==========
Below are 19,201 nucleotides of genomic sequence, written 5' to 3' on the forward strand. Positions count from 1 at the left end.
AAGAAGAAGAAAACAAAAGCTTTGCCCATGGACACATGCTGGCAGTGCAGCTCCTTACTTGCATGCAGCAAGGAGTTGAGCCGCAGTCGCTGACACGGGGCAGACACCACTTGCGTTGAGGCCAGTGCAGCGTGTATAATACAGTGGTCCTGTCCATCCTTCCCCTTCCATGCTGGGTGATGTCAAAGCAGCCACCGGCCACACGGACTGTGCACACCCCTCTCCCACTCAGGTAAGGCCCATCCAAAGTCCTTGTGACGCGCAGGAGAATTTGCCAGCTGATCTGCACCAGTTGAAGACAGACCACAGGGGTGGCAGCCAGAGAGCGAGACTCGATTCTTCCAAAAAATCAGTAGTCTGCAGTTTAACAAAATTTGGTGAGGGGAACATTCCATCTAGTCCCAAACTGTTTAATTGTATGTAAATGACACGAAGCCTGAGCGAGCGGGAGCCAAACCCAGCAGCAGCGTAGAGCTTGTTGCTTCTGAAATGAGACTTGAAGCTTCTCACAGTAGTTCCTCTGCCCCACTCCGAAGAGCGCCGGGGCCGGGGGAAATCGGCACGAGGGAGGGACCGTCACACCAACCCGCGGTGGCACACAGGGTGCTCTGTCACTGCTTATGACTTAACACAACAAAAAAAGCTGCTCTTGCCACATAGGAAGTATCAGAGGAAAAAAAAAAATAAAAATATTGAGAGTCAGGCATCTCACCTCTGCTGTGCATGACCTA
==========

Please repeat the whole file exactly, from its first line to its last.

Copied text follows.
Below are 19,201 nucleotides of genomic sequence, written 5' to 3' on the forward strand. Positions count from 1 at the left end.
AAGAAGAAGAAAACAAAAGCTTTGCCCATGGACACATGCTGGCAGTGCAGCTCCTTACTTGCATGCAGCAAGGAGTTGAGCCGCAGTCGCTGACACGGGGCAGACACCACTTGCGTTGAGGCCAGTGCAGCGTGTATAATACAGTGGTCCTGTCCATCCTTCCCCTTCCATGCTGGGTGATGTCAAAGCAGCCACCGGCCACACGGACTGTGCACACCCCTCTCCCACTCAGGTAAGGCCCATCCAAAGTCCTTGTGACGCGCAGGAGAATTTGCCAGCTGATCTGCACCAGTTGAAGACAGACCACAGGGGTGGCAGCCAGAGAGCGAGACTCGATTCTTCCAAAAAATCAGTAGTCTGCAGTTTAACAAAATTTGGTGAGGGGAACATTCCATCTAGTCCCAAACTGTTTAATTGTATGTAAATGACACGAAGCCTGAGCGAGCGGGAGCCAAACCCAGCAGCAGCGTAGAGCTTGTTGCTTCTGAAATGAGACTTGAAGCTTCTCACAGTAGTTCCTCTGCCCCACTCCGAAGAGCGCCGGGGCCGGGGGAAATCGGCACGAGGGAGGGACCGTCACACCAACCCGCGGTGGCACACAGGGTGCTCTGTCACTGCTTATGACTTAACACAACAAAAAAAGCTGCTCTTGCCACATAGGAAGTATCAGAGGAAAAAAAAAAATAAAAATATTGAGAGTCAGGCATCTCACCTCTGCTGTGCATGACCTA